The World Organisation for Animal Health (OIE) international standards set out in the OIE Codes [1, 2] and Manuals [3, 4] are used by the Competent Authorities of importing and exporting countries to ensure that good practices are in place for the early detection, reporting and control of animal diseases, and to ensure the safety of international trade in animals and animal products.
The process of putting OIE standards into practice involves a continuum of measures from surveillance, through to the notification and control of diseases, to trade measures (see diagram).
This continuum consists of a series of processes, illustrated by the following examples.
Implementation of OIE standards by laboratories to carry out veterinary diagnostic tests and surveillance
The Veterinary Research Institute of Tunisia is the national Reference Laboratory for the diagnosis of major animal diseases. The laboratory draws on its full range of expertise to assist health authorities in decision-making. In order to harmonise and improve the quality of diagnostic testing in the virology laboratory, two OIE twinning projects were carried out, with the aim of developing a reliable and sensitive diagnostic in accordance with OIE standards [5, 6]. The risk of expansion of emerging diseases, including Rift Valley fever (RVF), in previously disease-free regions requires the implementation of effective surveillance programmes for animal populations. To achieve this, it is pivotal to regularly assess the performance of existing diagnostic tests, and to evaluate the capacity of veterinary laboratories to detect RVF infection in an accurate and timely manner. In this context, several external quality assessments were organised to examine the diagnostic capacities of veterinary laboratories [7, 8].
Implementation of OIE standards to support disease freedom claims
National animal disease surveillance programmes may differ from one country to another, according to their specific production systems and epidemiological situation. Therefore, OIE standards are result-oriented and do not prescribe specific models. This creates a variable array of implementation patterns across the world. Nevertheless, the need to comply with the notification obligations laid down in Chapter 1.1. of the Terrestrial and Aquatic Animal Health Codes [1, 2] through the OIE-WAHIS reporting system, and the provision of structured frameworks for official recognition of free status and for self-declaration of disease-free status, allows for some harmonised implementation.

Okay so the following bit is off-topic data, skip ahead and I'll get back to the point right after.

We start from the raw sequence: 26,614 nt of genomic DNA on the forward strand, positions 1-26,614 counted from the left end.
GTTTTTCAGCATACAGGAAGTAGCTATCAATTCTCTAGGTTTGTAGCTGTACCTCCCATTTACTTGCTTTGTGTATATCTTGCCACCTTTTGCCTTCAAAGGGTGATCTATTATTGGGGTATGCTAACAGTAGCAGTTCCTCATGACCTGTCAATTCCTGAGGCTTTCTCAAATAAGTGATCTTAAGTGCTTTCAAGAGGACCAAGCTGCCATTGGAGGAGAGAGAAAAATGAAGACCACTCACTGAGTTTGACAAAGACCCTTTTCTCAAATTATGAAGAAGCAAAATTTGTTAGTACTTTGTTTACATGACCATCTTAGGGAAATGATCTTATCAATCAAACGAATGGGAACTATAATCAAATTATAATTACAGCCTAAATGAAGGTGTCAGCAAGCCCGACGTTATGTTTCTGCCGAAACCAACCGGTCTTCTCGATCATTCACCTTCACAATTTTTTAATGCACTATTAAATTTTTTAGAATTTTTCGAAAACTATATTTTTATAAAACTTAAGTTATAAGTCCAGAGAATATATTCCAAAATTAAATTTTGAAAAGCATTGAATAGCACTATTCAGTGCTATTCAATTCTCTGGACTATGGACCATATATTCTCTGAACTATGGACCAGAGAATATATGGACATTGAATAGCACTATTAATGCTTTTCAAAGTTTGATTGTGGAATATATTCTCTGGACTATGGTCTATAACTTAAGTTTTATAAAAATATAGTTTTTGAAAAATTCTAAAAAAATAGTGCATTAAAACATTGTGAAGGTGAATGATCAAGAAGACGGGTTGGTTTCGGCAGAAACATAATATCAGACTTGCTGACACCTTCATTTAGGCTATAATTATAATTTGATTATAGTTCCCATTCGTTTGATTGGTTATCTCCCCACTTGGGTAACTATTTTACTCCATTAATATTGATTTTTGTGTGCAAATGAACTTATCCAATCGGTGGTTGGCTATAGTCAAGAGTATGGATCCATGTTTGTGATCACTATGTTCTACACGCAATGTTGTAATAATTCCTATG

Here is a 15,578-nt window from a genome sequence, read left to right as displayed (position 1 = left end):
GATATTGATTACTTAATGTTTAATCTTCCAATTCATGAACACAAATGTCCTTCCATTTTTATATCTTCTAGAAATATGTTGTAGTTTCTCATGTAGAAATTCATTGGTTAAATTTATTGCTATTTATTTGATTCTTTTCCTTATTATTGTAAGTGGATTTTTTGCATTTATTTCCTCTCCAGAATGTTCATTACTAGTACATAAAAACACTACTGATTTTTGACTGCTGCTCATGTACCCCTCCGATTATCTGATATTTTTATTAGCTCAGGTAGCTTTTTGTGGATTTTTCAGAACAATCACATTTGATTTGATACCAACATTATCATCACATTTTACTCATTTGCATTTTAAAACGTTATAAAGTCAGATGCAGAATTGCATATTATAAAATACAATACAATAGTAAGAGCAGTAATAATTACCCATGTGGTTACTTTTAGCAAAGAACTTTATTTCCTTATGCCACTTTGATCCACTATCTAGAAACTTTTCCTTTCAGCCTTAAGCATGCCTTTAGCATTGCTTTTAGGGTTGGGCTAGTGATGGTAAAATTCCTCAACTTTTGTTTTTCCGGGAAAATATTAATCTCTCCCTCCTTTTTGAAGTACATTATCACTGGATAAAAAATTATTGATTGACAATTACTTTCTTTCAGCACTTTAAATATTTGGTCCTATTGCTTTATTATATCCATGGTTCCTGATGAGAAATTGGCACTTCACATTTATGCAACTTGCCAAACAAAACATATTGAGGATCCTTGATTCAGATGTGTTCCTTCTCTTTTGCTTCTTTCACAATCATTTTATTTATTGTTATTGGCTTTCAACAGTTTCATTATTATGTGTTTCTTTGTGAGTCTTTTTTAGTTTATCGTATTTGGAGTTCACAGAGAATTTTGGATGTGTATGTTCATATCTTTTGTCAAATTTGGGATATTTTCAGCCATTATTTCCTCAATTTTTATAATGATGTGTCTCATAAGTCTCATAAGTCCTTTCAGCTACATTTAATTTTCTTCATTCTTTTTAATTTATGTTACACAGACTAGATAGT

Implementation of OIE standards to control animal diseases and ensure the safety of international trade
In the Terrestrial and Aquatic Animal Health Codes, Sections 2 and 5, alongside various disease-specific chapters [1, 2], address aspects of trade associated with the principles of the Agreement on the Application of Sanitary and Phytosanitary Measures (SPS Agreement), particularly regionalisation. Concepts such as zoning and compartmentalisation have been developed to enable countries to continue to trade safely, even in the event of animal disease outbreaks.
Technical specifications of the People’s Republic of China for the management of specific animal-disease-free zones and for the management of disease-free compartments [9, 10]
In regard to the OIE standards for disease-free zones, free zones have been established in China for foot and mouth disease, highly pathogenic avian influenza (HPAI) and specific equine diseases.
In accordance with the OIE principles for disease-free compartments, 6 compartments free from HPAI have been established so far in 4 provinces, and 62 compartments free from African swine fever (ASF) have been established in 25 provinces.
The European Union (EU) policy on prevention, control and eradication of ASF 
Regionalisation (or zoning) is at the centre of EU policy on ASF. With legislation and guidelines based on the principles laid down in the relevant OIE standards, the EU aims to prevent the introduction and spread of ASF on its territory by ensuring safe trade of pigs and pig commodities through a comprehensive system of regionalisation. African swine fever remains contained in limited areas of the EU and has already been eradicated in two of its Member States (the Czech Republic and Belgium).